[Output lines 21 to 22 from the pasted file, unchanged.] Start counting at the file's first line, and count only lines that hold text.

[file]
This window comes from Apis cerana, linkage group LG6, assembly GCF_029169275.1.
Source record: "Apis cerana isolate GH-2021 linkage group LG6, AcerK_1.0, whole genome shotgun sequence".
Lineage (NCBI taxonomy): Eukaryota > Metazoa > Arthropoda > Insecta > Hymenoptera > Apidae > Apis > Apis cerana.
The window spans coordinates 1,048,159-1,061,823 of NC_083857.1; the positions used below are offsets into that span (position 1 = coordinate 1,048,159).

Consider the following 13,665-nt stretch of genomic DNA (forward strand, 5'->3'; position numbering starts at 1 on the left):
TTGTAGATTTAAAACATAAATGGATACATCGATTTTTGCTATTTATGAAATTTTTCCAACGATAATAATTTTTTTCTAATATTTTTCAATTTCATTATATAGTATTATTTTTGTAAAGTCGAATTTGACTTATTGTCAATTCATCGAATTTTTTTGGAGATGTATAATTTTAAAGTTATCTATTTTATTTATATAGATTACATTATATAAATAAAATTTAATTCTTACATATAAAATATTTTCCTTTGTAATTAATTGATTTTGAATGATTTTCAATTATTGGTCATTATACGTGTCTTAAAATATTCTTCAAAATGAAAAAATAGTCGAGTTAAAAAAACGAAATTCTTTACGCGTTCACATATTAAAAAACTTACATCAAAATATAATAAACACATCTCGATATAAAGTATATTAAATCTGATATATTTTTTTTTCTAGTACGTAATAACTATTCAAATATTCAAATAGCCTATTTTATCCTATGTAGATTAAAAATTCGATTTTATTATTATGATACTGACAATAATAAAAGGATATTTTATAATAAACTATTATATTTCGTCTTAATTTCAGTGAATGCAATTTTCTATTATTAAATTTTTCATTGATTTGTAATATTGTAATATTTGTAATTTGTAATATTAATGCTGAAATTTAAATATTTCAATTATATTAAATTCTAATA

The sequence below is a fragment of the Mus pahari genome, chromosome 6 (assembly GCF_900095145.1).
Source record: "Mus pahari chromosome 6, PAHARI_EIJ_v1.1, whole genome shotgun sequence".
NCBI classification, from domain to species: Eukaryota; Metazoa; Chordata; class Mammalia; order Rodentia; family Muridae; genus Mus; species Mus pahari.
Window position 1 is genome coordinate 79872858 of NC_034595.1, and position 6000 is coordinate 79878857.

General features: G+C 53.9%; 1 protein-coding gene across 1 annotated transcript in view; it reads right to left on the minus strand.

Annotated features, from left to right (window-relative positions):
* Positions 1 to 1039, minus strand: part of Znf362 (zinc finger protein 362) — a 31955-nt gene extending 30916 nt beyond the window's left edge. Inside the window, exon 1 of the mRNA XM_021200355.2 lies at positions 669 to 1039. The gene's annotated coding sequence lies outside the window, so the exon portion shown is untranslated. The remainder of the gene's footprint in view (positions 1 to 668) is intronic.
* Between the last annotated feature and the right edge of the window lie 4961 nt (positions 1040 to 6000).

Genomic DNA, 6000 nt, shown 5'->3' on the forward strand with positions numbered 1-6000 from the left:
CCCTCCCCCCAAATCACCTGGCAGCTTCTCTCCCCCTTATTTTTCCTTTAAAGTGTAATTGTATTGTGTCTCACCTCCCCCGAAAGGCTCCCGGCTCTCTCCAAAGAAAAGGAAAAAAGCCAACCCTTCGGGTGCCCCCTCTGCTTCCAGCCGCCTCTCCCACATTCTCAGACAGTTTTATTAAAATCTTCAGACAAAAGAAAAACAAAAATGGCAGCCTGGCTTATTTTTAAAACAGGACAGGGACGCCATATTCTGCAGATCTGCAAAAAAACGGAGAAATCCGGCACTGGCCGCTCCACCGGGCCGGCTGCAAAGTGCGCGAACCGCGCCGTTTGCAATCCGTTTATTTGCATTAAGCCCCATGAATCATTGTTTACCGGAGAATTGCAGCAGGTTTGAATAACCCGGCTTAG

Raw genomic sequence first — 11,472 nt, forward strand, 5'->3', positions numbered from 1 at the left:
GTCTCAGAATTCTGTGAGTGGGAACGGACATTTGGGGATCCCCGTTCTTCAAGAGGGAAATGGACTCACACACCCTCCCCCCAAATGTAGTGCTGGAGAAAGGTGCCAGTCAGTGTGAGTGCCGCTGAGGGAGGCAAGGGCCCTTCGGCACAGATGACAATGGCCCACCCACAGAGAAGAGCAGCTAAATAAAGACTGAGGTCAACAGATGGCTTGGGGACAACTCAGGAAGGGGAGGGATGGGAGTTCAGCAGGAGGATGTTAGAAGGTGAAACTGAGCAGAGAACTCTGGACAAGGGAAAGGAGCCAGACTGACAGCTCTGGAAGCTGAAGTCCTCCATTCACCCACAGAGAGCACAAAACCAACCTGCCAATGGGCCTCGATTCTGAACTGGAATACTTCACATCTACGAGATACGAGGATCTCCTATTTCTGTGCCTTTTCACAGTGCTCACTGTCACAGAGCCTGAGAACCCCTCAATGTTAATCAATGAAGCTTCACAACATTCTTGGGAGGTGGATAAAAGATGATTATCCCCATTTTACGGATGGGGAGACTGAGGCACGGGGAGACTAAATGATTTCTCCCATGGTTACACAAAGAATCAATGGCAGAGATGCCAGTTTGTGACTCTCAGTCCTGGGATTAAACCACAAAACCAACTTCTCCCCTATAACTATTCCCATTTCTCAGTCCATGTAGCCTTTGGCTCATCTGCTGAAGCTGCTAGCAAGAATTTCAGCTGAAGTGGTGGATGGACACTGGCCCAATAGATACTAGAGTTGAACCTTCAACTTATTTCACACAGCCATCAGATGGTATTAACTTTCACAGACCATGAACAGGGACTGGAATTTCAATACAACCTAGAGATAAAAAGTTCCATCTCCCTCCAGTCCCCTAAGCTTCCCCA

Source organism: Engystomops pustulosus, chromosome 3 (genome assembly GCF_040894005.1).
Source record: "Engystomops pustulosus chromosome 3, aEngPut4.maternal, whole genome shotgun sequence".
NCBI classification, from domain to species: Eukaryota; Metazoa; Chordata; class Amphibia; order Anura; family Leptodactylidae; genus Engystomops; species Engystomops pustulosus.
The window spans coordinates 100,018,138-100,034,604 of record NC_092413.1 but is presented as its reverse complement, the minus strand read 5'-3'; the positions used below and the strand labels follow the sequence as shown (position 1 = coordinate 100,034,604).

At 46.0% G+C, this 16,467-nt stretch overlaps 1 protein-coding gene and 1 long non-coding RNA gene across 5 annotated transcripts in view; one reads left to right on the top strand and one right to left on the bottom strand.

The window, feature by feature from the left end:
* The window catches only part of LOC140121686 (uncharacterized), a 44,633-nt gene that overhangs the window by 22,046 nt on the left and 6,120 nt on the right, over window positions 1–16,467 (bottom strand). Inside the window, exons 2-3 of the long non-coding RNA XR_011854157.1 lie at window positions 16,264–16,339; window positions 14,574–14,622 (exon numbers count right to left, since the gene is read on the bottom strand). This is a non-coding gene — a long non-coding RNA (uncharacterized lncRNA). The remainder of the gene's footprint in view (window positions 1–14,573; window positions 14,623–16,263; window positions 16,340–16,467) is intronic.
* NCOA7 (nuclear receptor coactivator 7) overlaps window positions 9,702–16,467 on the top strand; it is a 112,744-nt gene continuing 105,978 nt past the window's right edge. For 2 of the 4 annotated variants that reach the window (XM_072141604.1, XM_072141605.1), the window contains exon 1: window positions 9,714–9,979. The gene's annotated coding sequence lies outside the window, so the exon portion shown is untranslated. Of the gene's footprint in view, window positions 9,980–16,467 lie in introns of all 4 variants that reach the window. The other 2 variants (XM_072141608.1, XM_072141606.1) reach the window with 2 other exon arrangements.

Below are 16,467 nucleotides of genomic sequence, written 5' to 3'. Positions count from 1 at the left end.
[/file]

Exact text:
NCBI classification, from domain to species: Eukaryota; Metazoa; Chordata; class Amphibia; order Anura; family Leptodactylidae; genus Engystomops; species Engystomops pustulosus.
The window spans coordinates 100,018,138-100,034,604 of record NC_092413.1 but is presented as its reverse complement, the minus strand read 5'-3'; the positions used below and the strand labels follow the sequence as shown (position 1 = coordinate 100,034,604).